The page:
Criers for Hire: A hilarious, heartwarming cultural triumph

Criers for Hire: A hilarious, heartwarming cultural triumph

The East West Players’ premiered “Criers for Hire” at the David Henry Hwang Theater on a rainy night on Wednesday, February 17. Starring Broadway veteran Joan Almedilla, Nicole Barredo, Samantha Cutaran, Rudy Martinez, and LA18 “Kababayan Today” host Giselle “G” Tongi, the play warmly celebrates Filipino and Filipino-American culture, generation, and the excitement and challenges of finding home in a new place.

Set in California’s predominantly Asian neighborhood of Monterey Park in the 90s, the play centers on mother Aurora/“Baby” (played by Almedilla), Remedios/“Meding” (played by Tongi) and Eugenia/“Henny” (played by Cutaran), three struggling Filipina women who work as professional funeral criers to make ends meet. Baby has petitioned her 14-year-old daughter, Ligaya/“Gaya” (Barredo), to study and live with her in the US from the Philippines, and the funeral criers are eager to teach Gaya their somber line of work. However, upon arrival and enrollment in high school, young, heavily-accented Gaya is more concerned with immersing herself in American life and culture.

Criers for Hire, written by Giovanni Ortega and directed by Jon Lawrence Rivera, is hilarious, heartwarming, and filled with cultural references that Filipinos and Fil-Ams alike will enjoy. For non-Tagalog speakers in the audience, the show’s program provides a helpful glossary of “Taglish” (Tagalog-English) words, and uniquely projects English translations onto the stage.

“…I’ve never played a Filipino before–it’s such a great opportunity. I could also relate to Ligaya as far as her culture shock, because I was 14 when I moved here from the Philippines as well,” actress Nicole Barredo shared. “It is also amazing that I get to work in East West Players, the longest-running professional theater of color in the US, bringing our culture out to Los Angeles.”

Inspired by the immigrant experience in the United States, “Criers for Hire” reveals important challenges and themes: culture shock, assimilation, conflict, coming-of-age, and sacrificial love. It brilliantly explores Filipino values (education, strict parenting, close-knit family ties) and Chinese traditions (burning of Joss paper in funerals), and focuses on the distinctive ways in which people express emotion. Almedilla, Tongi, and Cutaran have hilarious chemistry, while Barredo and Martinez (playing the charming classmate, Narcisco) add depth to their quirky, flirting scenes. The complex relationship between mother and daughter is moving and reminiscent of any child with a hard-working parent.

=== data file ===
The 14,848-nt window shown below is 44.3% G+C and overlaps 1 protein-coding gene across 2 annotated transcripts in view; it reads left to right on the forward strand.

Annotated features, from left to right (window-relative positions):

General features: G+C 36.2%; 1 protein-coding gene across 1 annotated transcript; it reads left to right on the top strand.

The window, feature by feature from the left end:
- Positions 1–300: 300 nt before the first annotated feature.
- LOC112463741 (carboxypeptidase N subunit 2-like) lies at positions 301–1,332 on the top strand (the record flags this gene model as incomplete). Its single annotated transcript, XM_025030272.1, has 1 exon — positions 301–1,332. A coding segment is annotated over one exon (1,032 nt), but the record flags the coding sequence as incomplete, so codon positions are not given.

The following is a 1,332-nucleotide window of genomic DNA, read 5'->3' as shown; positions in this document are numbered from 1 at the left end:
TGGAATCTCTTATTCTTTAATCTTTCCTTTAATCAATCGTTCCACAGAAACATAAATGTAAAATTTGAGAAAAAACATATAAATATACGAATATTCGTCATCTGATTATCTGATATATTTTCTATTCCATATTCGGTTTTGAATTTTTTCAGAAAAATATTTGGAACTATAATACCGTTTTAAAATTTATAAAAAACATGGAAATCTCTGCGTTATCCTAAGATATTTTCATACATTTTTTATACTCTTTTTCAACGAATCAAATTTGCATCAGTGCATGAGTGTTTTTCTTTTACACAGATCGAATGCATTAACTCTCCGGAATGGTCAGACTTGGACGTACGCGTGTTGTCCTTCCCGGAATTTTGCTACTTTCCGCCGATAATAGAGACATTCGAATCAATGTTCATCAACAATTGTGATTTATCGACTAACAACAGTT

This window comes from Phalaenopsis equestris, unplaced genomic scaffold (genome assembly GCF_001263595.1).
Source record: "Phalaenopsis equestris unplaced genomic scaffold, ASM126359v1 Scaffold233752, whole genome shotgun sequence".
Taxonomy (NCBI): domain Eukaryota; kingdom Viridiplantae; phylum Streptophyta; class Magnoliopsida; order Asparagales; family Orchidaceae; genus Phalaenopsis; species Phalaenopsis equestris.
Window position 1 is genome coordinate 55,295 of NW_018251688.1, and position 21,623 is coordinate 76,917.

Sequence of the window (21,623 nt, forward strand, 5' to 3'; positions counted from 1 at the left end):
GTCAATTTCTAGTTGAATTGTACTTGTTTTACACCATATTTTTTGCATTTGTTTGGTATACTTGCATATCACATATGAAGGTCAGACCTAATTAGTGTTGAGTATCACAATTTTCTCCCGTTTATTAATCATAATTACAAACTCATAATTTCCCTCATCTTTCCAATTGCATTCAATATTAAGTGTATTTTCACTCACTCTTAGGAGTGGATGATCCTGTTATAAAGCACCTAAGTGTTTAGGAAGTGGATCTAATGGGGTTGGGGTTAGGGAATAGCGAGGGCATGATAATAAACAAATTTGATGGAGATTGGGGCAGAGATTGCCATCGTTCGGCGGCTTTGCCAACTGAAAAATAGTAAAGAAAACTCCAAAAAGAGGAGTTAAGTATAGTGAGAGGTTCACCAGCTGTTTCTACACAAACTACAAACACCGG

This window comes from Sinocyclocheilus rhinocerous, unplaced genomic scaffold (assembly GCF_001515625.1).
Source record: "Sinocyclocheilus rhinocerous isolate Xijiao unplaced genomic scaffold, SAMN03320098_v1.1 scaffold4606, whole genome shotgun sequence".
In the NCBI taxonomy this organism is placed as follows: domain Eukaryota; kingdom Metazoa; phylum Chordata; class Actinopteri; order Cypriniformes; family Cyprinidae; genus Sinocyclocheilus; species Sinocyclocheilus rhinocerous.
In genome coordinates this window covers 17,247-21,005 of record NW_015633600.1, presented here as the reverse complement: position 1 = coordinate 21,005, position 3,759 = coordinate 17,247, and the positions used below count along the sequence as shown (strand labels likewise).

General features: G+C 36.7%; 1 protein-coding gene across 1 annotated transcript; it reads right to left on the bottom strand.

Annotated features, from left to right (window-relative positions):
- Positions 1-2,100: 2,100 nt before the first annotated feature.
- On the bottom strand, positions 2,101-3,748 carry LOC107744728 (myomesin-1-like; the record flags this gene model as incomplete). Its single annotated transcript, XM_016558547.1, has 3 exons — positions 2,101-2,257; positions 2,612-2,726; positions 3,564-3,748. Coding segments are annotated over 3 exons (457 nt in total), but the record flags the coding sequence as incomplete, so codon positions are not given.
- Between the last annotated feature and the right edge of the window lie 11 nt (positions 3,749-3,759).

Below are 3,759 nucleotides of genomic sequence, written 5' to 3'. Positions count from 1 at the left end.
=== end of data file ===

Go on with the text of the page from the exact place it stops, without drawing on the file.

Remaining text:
“We wanted it to be an all-out comedy, but we realized there was an emotional connection, especially with the relationship between the mother and her daughter,” said Tim Dang, producing artistic director of East West Players. “People in the audience were saying that it reminds them of their own relationship with their mother, how they did not appreciate all the things she had sacrificed for them. We added these poignant moments that will have an impact and touch the heart.”

The unique set design also plays an important role in the show, which utilizes sliding panels to change scenes and reveal different locations around the city. The climax also includes a gorgeous, originally-written musical number–though is not a musical–involving the main cast of characters.

“When we found out our cast has musical talent and background [including lead actress Joan Almedilla], Jon [Lawrence Rivera] thought it would be great to have Joan sing. The characters humming the song’s melody during the scene changes also builds up the show’s music, so it’s not completely random,” said Dang. “Our cast has contributed so much to this production; we had so many suggestions on where this plot and its characters could go, and changes were made to script every day. The show is not set until the day before opening.”

Dang also noted the importance of diversity in arts and culture, which is key for the East West Players, celebrating 50 years of Asian American theater.

“People want to see themselves, their stories, on stage. Doing a play for the Filipino community is one of the great things we have to offer. We also give Filipino actors a chance to play Filipino,” he said. “There is a lot of support for these kinds of plays, and we always keep in mind why certain Asian American communities support the arts.”

“It’s mind-blowing, especially to work with this cast,” Barredo added. “There’s not a lot of opportunities for Filipino plays, so when something comes up like this, you jump on it. Bringing Filipino culture out in the creative space is something we need to do more in our community.”

Latino actor Rudy Martinez commented, “The best part is being around these four women. As an actor in LA, I’m so committed to doing really diverse theater. I’ve learned so much about Filipino culture by being a part of this. People need to know the hardships of women who work. Recognize what the women in our families have struggled with and gone through, in order to help us be where we are today.”

“I guess I’d say the main message of ‘Criers for Hire’ is to call your mom,” Martinez laughed.

The East West Players’ performance of Criers for Hire, in community partnership with Asia Society and FilAm ARTS, will be at the David Henry Hwang Theater at the Union Center for the Arts (120 Judge John Aiso Street, Los Angeles, CA 90012) from Wednesday through Sunday until March 13. Tickets, discounts, and detailed information may be found online at www.eastwestplayers.org.

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